QUEENSBURY  Architects for the high school capital project have trimmed its cost to below the $40 million target by renovating existing classrooms to create science laboratories and reducing the size of the administrative office space.

The Queensbury school board is planning to vote Nov. 23 on putting the matter out for a Jan. 12 referendum.

Tina Mesiti-Ceas of CSArch told the board Monday the original plan called for two new science laboratories to be built as part of an addition and four classrooms renovated. Instead, four regular classrooms will be renovated to create two science labs and the lost classrooms will be replaced with a four-classroom addition.

She explained the state Education Department gives more aid to general classrooms. Also, architects reduced the size of the administrative space after consulting with staff.

Architect Greg Klokiw explained that the adjustments allowed the district to get about $1 million more in state aid. The project’s new cost estimate is $39.5 million, with $26 million being picked up by state aid. The local share will be about $13.5 million.

The original cost estimate for the work was $45 million. The architects reduced the scope of the site work and number of walls and windows being replaced, however, and will use less expensive materials, according to Klokiw.

School officials wanted the project to be tax neutral. They wanted the local share of the cost to be no higher than existing debt coming off the books. Klokiw said that the changes accomplish that goal.

“The local share of this project would be covered by that retiring debt,” he said.

The project includes addition of a roughly 16,000-square-foot gymnasium to the rear to replace the “wood gymnasium” near the front. The media center would be relocated to the front of the building and a community multi-purpose room. Classrooms would be renovated to create wings for humanities, performing and fine arts and STEM (science, technology, engineering and math), along with breakout space for small group and quiet study.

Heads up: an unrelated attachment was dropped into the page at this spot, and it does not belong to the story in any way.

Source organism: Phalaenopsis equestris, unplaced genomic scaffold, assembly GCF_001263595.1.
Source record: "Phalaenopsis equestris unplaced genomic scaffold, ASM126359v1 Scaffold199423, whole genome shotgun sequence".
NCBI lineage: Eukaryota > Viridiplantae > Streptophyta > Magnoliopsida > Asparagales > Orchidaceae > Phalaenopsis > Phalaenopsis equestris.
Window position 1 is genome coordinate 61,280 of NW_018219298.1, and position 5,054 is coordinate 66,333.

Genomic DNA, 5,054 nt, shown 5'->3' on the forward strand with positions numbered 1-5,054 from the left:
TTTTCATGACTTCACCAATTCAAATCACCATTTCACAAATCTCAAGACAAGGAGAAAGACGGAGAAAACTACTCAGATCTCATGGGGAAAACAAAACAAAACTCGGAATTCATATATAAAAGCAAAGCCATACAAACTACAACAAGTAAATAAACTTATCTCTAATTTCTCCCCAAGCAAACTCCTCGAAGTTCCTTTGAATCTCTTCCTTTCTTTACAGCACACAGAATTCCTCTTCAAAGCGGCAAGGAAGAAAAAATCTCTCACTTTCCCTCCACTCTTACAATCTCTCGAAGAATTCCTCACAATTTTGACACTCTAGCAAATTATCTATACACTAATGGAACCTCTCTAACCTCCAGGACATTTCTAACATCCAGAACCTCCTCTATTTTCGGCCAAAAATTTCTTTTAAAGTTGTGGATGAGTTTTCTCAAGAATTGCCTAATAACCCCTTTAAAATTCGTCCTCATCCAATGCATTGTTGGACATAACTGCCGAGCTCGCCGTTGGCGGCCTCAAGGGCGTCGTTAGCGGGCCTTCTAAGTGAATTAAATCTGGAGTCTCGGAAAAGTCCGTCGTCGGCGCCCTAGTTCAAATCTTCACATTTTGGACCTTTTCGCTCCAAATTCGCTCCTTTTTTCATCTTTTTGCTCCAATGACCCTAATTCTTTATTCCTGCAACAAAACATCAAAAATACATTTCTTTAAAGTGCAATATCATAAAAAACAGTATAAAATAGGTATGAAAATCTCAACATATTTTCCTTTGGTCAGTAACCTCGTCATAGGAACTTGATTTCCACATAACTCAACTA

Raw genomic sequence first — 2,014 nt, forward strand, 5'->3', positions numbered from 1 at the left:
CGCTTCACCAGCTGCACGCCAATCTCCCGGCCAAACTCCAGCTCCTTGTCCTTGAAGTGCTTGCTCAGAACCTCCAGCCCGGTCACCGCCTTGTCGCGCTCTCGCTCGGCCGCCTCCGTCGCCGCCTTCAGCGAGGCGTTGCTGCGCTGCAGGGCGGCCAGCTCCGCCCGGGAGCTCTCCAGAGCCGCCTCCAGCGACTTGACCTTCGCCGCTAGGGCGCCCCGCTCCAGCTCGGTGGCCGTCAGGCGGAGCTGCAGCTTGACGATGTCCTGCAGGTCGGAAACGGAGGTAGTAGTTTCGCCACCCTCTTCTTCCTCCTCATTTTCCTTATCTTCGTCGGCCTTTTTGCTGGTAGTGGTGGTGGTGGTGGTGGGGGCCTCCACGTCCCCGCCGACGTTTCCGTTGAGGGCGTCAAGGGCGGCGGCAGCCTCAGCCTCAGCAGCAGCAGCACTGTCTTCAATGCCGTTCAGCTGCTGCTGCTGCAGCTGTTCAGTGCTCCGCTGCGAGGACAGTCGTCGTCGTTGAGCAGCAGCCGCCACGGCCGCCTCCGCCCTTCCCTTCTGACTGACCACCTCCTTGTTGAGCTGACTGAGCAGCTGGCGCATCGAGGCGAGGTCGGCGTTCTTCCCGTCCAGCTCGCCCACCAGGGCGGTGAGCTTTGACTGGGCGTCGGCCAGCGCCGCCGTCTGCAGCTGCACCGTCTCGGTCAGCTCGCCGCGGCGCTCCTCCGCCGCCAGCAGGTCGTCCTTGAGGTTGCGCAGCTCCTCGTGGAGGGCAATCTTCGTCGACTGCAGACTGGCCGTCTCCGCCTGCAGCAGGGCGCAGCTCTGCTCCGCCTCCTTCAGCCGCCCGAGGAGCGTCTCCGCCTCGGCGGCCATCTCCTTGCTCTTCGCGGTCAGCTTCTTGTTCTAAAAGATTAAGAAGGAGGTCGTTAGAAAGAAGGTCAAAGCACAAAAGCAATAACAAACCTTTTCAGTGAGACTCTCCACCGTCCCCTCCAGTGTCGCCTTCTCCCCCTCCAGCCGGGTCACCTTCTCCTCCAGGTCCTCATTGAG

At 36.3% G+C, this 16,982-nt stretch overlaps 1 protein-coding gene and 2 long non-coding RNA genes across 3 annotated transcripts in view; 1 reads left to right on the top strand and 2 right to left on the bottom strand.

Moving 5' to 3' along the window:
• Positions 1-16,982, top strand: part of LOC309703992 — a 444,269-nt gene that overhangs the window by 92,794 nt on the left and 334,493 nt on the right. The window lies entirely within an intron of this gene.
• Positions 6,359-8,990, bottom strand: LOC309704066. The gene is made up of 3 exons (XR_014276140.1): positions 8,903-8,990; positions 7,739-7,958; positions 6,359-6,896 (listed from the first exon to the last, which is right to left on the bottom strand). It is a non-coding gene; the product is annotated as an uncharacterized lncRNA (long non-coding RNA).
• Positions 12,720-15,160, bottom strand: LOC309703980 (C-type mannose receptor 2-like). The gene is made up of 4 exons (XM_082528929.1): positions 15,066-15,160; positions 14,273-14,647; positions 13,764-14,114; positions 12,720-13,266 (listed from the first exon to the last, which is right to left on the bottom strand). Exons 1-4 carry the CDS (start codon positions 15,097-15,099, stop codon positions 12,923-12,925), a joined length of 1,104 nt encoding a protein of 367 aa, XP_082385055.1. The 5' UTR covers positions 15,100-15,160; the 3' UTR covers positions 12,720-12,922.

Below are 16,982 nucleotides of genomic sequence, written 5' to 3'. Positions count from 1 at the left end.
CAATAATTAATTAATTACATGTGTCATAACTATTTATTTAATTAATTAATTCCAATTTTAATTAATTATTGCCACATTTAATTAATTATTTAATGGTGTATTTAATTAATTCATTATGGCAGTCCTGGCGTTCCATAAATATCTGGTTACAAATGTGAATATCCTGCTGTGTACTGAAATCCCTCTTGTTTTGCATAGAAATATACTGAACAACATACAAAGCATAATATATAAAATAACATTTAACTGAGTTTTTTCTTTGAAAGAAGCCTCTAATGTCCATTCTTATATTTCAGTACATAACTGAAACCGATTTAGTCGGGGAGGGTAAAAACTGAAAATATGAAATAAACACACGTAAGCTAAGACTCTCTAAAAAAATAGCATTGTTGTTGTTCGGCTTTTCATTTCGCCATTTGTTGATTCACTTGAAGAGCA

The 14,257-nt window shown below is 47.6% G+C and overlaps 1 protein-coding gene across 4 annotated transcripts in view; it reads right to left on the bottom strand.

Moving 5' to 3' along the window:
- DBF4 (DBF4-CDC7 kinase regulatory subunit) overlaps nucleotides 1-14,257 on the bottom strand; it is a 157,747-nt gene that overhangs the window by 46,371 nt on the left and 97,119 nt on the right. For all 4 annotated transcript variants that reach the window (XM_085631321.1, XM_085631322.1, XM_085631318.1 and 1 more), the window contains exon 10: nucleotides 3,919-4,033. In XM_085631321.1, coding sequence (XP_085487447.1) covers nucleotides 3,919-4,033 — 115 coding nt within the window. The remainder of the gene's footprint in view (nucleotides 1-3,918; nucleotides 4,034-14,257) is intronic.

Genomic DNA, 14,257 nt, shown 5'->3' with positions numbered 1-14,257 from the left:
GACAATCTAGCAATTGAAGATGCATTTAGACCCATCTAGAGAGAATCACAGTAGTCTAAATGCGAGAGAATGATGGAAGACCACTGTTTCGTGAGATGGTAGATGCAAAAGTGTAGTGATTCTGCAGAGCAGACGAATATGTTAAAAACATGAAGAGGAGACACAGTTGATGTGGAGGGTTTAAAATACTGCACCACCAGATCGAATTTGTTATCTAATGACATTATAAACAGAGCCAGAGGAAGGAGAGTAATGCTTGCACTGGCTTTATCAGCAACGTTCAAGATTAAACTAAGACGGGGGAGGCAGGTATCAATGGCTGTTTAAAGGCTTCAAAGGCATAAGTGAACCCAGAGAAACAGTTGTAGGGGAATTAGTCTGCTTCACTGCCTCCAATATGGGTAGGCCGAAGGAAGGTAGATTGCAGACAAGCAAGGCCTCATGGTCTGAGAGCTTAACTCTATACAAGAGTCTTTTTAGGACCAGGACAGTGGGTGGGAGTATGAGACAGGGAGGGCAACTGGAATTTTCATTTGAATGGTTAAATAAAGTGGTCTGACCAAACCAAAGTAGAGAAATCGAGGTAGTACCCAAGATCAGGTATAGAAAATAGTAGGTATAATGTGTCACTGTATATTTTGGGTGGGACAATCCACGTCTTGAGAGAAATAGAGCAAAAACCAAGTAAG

Secure entrance vestibules are part of the project. Mesiti-Ceas also presented conceptual designs for upgrading the front entrance with a more prominent facade and a curved roof overhang.

Superintendent Douglas Huntley said it is good news the cost has been reduced.

“We don’t have to increase taxes in order to support this project,” he said.

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You can read Michael Goot’s blog “A Time to Learn” at www.poststar.com or his updates on Twitter at www.twitter.com/ps_education.



reporter - Glens Falls, Northern Warren County, business and politics

Reporter for The Post-Star, covering the city of Glens Falls, town and village of Lake George and northern Warren County communities.

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